“I lost 19 – 20. 19 – 20. 19 – 20.
And then, finally, I got a seat.”
2. Know the Rules.
Once Robinson had a seat at the table, it didn’t take him long to notice that there were rules and there was a Highway Commission, but the Highway Commission was not following the rules:
“The first few meetings, I walked out of the meetings because the Highway Commissioner refused to post the agendas in compliance with the open meetings law. I said that I couldn’t participate in the meetings if they weren’t properly noticed. I was — and still am — a strong advocate for open government. I’d run from the meeting to the Clerk’s Office and say the meetings weren’t posted and, therefore, were illegal. Finally, we were able to convince Cal Cook to post the agendas.”
During his tenure in city government, Robinson sought to not only operate properly, but also to shine a light and actively seek public input:
“One of the things that I did back in ‘74 was we started the ward meetings, which you [County Board Supervisor Katie Rosenberg] and [Wausau City Council Alderperson] Pat [Peckham] have kept up on. We held those on a monthly basis to give people a chance to participate. It was really critical during the discussions on the mall. We brought in a lot of people, and they came from all over the city.”
Robinson carried that spirit with him to the Assembly, where he worked on issues such as helping to control the AIDS crisis in the ‘80s. When there was no rulebook, he sought to create some semblance of order:
“While I was in the legislature, I had the opportunity to chair the Health Committee, and we worked on a lot of different things, but one of the critical issues was AIDS and trying to strike a balance between individual rights and the rights of society. We wanted to encourage people who were at risk to seek treatment, while protecting their employment and health insurance status. We passed model legislation for the nation.”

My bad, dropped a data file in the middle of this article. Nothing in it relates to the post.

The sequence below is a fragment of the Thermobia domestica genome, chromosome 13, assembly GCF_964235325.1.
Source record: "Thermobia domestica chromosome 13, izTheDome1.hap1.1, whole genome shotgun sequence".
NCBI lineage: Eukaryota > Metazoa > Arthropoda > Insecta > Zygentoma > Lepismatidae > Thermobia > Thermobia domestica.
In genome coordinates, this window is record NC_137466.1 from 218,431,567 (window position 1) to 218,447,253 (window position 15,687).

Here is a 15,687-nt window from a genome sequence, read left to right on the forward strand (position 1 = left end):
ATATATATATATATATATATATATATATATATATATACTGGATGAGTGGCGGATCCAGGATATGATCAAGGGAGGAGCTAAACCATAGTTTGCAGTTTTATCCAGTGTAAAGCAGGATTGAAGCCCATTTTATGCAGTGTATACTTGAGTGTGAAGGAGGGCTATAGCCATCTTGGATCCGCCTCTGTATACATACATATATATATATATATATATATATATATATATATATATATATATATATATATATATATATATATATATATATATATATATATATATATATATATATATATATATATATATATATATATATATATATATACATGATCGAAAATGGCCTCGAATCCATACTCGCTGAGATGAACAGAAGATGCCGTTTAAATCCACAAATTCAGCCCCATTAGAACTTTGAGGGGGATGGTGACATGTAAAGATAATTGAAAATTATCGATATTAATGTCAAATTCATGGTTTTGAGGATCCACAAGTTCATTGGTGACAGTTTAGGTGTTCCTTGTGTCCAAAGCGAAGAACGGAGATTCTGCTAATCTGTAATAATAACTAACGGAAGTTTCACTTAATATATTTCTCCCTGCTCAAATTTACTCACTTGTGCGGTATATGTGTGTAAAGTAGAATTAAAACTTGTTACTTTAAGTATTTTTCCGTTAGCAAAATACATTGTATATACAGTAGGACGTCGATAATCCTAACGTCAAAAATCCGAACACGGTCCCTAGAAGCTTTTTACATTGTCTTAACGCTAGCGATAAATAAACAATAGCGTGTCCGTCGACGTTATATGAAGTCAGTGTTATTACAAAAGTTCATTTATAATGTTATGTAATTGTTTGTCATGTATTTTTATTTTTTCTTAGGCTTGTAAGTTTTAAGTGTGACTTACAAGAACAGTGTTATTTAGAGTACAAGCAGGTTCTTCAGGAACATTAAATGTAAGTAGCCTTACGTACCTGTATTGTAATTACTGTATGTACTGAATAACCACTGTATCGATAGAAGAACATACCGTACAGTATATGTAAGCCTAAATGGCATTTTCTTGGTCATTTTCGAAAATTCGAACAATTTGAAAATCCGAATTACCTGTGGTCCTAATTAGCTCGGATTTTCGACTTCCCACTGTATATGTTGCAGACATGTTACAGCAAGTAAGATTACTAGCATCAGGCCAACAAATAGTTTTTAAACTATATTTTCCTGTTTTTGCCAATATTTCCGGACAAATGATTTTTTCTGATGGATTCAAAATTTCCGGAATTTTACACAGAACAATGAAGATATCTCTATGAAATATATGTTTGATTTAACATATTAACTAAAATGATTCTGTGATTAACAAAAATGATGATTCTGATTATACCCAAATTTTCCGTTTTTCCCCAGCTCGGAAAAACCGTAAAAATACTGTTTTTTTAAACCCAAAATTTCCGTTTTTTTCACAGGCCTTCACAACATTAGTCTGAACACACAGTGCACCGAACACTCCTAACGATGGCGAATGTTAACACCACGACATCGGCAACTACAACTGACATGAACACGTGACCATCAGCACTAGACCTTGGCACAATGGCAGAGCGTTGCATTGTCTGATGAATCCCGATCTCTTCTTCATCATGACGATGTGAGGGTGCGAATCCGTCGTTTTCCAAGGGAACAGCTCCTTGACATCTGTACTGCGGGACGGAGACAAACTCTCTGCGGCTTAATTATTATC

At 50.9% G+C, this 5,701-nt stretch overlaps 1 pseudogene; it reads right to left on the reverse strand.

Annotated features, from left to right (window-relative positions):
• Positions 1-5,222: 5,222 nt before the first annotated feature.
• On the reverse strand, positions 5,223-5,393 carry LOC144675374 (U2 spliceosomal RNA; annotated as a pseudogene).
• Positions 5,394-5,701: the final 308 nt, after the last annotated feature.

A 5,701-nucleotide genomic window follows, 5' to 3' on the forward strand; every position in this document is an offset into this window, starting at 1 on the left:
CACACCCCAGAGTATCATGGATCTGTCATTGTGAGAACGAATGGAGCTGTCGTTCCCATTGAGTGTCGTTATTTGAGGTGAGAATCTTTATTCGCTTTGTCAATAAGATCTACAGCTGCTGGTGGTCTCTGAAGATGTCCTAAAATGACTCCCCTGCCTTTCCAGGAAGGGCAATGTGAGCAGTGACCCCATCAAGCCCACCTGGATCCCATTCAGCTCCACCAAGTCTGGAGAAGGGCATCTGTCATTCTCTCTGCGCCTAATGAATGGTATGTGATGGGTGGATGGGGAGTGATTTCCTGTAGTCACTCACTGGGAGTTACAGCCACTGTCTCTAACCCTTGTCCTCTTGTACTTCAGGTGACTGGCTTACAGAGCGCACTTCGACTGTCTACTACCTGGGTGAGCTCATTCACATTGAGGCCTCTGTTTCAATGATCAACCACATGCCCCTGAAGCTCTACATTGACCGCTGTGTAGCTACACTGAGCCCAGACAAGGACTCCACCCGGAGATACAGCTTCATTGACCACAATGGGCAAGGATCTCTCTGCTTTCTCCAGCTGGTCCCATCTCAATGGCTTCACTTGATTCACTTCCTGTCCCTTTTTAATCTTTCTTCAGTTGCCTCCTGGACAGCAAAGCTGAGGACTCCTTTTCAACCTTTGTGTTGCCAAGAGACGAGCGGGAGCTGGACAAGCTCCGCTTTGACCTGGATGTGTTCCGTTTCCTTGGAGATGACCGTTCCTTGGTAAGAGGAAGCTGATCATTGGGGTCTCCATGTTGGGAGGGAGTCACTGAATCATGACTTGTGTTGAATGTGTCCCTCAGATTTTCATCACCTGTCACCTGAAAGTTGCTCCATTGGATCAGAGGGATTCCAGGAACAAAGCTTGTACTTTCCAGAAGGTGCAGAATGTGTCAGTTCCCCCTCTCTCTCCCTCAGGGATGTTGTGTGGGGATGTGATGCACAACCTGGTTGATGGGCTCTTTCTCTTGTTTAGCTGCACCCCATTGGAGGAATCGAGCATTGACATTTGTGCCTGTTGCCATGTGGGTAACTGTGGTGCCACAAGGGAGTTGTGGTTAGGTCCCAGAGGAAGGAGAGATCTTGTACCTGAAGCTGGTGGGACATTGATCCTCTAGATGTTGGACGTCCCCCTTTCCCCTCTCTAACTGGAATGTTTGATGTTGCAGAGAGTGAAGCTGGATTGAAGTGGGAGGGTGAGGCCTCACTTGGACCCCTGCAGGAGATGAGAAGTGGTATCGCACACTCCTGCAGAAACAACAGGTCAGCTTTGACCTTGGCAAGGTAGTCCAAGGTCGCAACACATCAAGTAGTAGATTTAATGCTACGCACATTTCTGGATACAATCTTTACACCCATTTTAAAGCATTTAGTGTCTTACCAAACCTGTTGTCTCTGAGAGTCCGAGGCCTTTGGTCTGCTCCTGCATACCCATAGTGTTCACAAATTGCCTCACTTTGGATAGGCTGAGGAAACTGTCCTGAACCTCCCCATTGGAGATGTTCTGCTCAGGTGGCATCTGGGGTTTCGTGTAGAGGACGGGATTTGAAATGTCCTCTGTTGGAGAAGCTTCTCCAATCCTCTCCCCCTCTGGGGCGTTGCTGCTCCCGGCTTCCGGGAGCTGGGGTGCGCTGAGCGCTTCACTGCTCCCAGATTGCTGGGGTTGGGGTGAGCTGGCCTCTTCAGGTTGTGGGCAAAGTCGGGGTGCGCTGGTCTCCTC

When he came back to Wausau and served as Mayor, he started the first city newsletter, worked on the first comprehensive capital improvement plan, and demanded that elected officials take a lead in creating the budget:
“We [Robinson and the City Finance Director] got into an argument during the first budget because he thought we needed to raise taxes to keep pace with levy limits. I said no. We will run this city based upon what our needs are, and we had a 2% tax decrease. It kind of set the tone.”
3. Practice Good Sportsmanship.
Robinson isn’t a rules wonk just to be right; he uses it as a platform to get work done.
We all know what politics looks like when leaders become polarized. Robinson says the non-partisan County Board is a unique body, whose members can — and must — practice cooperation across a broad range of values and ideologies. Robinson says that keeping that collaborative spirit at the center of his public service has enabled him to accomplish the people’s work:
“One of my mottos has been, Remember the next vote. You get frustrated with people. There have been numerous times when you thought someone was going to vote one way and they voted the opposite way. You have to deal with them as people and understand that there are reasons to keep the dialogue there and be respectful of their opinion and look for where you have some common ground.”
Earlier this decade, Robinson worked with the Marathon County Board to make sure the Affordable Care Act worked for the county, not against it: